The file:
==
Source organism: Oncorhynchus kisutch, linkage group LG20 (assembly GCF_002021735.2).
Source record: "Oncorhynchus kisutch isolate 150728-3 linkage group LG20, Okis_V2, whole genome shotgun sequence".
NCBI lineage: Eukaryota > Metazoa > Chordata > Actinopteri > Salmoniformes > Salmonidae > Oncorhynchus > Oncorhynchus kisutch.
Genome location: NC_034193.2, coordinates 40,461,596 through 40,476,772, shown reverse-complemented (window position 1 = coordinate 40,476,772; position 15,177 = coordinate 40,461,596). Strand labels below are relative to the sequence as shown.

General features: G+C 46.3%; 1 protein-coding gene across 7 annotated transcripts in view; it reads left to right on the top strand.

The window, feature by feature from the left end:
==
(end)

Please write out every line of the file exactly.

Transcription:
Source organism: Oncorhynchus kisutch, linkage group LG20 (assembly GCF_002021735.2).
Source record: "Oncorhynchus kisutch isolate 150728-3 linkage group LG20, Okis_V2, whole genome shotgun sequence".
NCBI lineage: Eukaryota > Metazoa > Chordata > Actinopteri > Salmoniformes > Salmonidae > Oncorhynchus > Oncorhynchus kisutch.
Genome location: NC_034193.2, coordinates 40,461,596 through 40,476,772, shown reverse-complemented (window position 1 = coordinate 40,476,772; position 15,177 = coordinate 40,461,596). Strand labels below are relative to the sequence as shown.

General features: G+C 46.3%; 1 protein-coding gene across 7 annotated transcripts in view; it reads left to right on the top strand.

The window, feature by feature from the left end: